Wednesday 2 November 2022 08:19 PM 21-ton piece of China's rocket that launched into space set to make an ... trends now
A massive 21-ton piece of China's Long March 5B rocket booster, the size of a 10-story building, is predicted to make an uncontrolled reentry into Earth's atmosphere Saturday - and experts still cannot predict where it will make a crash landing.
The rocket, which launched on October 31, carried the third and final modular to China's Tiangong Space Station, but now aerospace experts who are scrambling to determine its path back home before it breaks through the atmosphere.
The last Long March booster that tumbled back to Earth this past July and similar to the current situation, China has not shared specific trajectory information of the debris that is vital to 'ensuring the safety of people here on Earth,' NASA Administrator Bill Nelson said in July.
Gregory Henning, Project Leader at The Aerospace Corporation’s Center for Orbital Debris and Reentry Studies (CORDS, told DailyMail.com that there is still too much uncertainty in the data and models to make a prediction.
'As the rocket body’s altitude decreases and the reentry approaches, the window will shrink, and will begin to reveal locations that will not be the landing site,' Henning explained.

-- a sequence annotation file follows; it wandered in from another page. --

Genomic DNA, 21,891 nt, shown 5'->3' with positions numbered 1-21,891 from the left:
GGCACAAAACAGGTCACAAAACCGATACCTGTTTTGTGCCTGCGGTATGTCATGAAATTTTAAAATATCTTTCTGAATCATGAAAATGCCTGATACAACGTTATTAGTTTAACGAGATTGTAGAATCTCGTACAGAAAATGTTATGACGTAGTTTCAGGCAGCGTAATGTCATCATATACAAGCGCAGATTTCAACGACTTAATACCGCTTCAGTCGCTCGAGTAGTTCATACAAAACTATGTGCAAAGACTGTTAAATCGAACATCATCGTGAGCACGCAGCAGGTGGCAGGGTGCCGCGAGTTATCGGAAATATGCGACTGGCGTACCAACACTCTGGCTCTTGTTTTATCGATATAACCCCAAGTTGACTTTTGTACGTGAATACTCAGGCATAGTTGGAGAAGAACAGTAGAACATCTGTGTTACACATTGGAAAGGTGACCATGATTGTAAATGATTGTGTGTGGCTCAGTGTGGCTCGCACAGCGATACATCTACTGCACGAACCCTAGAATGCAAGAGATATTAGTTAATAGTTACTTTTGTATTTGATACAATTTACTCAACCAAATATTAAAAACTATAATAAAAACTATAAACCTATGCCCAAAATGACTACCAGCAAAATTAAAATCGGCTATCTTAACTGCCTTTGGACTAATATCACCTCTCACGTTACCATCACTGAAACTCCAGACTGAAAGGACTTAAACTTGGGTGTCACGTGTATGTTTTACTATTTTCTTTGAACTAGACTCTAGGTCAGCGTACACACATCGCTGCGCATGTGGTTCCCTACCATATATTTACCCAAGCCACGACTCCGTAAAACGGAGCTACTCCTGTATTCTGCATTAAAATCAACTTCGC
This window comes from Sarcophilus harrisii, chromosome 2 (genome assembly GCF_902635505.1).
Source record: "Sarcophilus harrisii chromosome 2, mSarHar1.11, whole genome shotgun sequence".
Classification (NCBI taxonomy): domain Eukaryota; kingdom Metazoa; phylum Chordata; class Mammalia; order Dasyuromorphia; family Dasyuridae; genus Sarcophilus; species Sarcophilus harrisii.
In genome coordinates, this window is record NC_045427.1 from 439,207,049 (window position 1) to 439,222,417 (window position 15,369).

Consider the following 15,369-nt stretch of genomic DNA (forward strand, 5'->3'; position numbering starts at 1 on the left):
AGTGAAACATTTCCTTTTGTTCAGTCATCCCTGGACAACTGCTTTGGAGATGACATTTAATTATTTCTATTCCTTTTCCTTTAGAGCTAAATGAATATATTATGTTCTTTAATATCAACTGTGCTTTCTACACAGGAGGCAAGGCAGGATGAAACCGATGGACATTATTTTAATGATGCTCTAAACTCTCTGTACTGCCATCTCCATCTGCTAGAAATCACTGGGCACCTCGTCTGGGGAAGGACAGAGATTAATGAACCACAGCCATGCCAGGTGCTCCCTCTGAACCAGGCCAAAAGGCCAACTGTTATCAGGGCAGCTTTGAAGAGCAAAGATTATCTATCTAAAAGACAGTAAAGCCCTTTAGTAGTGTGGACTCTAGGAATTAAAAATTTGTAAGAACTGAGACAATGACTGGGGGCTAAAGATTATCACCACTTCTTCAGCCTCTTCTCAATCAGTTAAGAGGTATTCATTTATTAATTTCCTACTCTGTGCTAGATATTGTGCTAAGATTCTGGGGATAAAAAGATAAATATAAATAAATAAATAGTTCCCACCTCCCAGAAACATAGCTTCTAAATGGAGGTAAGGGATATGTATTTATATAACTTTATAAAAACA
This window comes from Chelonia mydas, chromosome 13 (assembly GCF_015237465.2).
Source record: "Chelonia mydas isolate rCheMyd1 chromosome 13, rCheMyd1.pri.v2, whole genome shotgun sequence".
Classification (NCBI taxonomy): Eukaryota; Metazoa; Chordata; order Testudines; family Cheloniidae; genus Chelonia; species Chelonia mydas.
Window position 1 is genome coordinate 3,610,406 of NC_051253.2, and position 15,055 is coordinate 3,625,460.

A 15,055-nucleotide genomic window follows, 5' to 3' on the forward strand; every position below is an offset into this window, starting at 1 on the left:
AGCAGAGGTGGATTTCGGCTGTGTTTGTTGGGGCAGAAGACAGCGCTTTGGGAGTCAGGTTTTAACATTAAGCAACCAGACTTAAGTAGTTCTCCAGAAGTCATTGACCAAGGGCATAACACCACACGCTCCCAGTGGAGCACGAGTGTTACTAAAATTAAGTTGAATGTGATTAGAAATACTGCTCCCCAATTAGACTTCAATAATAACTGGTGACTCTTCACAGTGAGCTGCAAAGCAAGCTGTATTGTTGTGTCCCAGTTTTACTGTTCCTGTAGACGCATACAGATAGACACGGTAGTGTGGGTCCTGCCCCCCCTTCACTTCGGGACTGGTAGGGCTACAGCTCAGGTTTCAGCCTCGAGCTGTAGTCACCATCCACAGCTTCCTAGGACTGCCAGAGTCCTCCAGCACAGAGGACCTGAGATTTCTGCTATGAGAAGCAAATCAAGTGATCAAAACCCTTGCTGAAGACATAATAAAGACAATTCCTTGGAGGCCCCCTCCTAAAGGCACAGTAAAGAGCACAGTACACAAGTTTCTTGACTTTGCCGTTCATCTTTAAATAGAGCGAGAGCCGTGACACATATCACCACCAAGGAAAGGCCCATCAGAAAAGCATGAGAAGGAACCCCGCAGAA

'But the exact location will not be known until it actually enters.'
While major cities appear to be safe from the falling debris, Henning said '88 percent of the world’s population does live within those at-risk latitude bounds' of the booster - but the odds of an individual being affected are about six in 10 trillion.
China launched the rocket on October 31, which delivered the final piece of its new space station. However, just like the other rockets before, this booster is set to make an uncontrolled reentry Saturday
The modular, named Mengtain, blasted into space on Monday afternoon from the Wenchang Satellite Launch Centre on the southern island province of Hainan.
Mengtian, or 'Celestial Dream', joins Wentian as the second laboratory module for the station, collectively known as Tiangong, or 'Celestial Palace'. Both are connected to the Tianhe core module where the crew lives and works.